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Additive effects of multiple environmental changes can lead to the success of exotic species
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  • Shiyun Qiu,
  • Shuangshuang Liu,
  • Shujuan Wei,
  • Xinhong Cui,
  • Ming Nie,
  • Jingxin Huang,
  • Rui-Ting Ju,
  • Bo LI
Shiyun Qiu
Fudan University Institute of Biodiversity Science
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Shuangshuang Liu
Fudan University Institute of Biodiversity Science
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Shujuan Wei
Fudan University Institute of Biodiversity Science
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Xinhong Cui
Shanghai Academy of Landscape Architecture Science and Planning
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Ming Nie
Ministry of Education Key Laboratory for Biodiversity Science and Ecological Engineering, Institute of Biodiversity Science, Fudan University, Shanghai 200438, China
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Jingxin Huang
Yunnan Normal University
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Rui-Ting Ju
Ministry of Education Key Laboratory for Biodiversity Science and Ecological Engineering, Institute of Biodiversity Science, Fudan University, Shanghai 200438, China
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Bo LI
Fudan University
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Abstract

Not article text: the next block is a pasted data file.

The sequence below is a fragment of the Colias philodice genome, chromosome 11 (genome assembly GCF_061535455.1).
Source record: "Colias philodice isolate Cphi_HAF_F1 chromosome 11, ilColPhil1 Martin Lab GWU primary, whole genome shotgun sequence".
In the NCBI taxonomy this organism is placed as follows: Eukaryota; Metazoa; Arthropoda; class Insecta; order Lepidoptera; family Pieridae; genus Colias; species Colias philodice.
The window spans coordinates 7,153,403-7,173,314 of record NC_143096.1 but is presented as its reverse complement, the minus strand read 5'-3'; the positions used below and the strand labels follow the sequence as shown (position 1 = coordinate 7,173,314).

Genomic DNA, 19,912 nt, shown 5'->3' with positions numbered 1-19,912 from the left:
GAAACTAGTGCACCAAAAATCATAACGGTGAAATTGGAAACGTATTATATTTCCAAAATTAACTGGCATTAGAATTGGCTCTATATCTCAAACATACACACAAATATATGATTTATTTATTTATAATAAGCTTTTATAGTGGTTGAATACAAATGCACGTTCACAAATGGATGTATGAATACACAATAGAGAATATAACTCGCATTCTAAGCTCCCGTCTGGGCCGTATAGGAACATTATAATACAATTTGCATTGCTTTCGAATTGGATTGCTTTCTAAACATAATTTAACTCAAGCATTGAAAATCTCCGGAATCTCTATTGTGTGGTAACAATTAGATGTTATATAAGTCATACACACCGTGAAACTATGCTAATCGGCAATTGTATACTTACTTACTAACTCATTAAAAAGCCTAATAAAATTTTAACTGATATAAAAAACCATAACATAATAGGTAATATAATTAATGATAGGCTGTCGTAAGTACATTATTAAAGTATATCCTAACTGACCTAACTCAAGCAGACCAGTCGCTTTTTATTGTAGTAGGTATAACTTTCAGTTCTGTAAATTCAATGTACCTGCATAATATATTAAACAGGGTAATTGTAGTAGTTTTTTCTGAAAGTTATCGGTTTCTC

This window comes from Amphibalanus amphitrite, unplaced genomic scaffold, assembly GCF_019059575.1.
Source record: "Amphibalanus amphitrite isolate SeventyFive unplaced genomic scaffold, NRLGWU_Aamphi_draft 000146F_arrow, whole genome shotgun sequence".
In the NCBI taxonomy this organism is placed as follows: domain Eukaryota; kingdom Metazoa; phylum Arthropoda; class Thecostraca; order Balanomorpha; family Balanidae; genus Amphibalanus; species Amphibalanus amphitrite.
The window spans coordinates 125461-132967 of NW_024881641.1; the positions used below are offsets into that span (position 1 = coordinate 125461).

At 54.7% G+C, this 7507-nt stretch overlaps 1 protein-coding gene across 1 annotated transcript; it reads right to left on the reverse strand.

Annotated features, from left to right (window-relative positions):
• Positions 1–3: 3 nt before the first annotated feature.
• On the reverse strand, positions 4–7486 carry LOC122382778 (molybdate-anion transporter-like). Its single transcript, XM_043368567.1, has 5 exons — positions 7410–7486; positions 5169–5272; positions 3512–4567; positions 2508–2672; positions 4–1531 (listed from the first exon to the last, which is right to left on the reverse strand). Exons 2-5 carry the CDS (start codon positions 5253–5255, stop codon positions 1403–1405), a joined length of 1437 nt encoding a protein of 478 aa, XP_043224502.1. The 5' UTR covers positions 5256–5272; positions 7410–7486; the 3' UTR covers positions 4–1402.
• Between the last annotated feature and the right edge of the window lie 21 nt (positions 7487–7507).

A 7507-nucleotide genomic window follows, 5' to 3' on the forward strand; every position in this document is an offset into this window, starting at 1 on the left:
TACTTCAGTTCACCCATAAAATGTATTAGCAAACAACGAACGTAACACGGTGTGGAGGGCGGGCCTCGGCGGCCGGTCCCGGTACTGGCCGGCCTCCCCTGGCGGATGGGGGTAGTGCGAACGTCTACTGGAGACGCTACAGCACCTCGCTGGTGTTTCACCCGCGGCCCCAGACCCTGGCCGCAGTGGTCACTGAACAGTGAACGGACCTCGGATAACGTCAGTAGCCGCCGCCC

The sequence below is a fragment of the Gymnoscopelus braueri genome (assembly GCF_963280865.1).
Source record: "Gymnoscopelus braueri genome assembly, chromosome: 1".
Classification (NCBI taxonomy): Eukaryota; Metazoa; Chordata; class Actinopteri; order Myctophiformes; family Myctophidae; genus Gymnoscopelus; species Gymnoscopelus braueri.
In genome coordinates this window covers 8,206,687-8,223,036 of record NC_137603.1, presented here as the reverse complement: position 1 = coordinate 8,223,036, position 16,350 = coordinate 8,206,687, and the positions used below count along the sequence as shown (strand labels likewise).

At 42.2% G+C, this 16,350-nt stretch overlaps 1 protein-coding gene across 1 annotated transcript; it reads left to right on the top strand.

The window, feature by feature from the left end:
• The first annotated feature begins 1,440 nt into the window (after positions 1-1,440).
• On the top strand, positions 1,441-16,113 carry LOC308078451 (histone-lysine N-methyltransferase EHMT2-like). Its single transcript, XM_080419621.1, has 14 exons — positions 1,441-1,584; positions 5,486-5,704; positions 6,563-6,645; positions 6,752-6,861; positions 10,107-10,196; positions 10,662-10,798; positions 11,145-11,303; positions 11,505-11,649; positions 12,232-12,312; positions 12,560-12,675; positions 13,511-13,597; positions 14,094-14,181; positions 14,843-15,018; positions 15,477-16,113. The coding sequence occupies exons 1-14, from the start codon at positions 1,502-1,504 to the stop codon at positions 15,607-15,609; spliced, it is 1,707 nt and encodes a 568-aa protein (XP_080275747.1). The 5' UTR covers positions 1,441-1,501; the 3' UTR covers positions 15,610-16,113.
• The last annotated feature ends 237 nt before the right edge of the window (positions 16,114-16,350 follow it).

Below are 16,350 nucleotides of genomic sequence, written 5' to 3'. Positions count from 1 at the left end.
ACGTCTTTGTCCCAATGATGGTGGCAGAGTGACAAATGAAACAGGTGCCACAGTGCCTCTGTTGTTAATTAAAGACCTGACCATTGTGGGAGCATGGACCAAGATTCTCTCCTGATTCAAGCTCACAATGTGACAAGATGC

Whether global change impacts native and exotic species differently is contentious, as change can favor both native and exotic species over competitors. Plant communities, however, are impacted by multiple global change factors, and whether combined effects of these factors on native-exotic and native-native species interactions are similar is unclear. We tested the hypothesis that the responses of native-exotic and native-native species interactions to multiple global change factors differed in coastal saltmarshes by experimentally manipulating flooding and nutrient enrichment. Together, flooding and nutrient enrichment counteractively effected native-native species interactions but additively effected native-exotic species interactions. This disparity occurred because the exotic species did not have interspecific competition-physical stress tolerance tradeoff that constrained native species. This suggests that multiple environmental changes favor invasive species driven by evolutionary novel life history tradeoff patterns.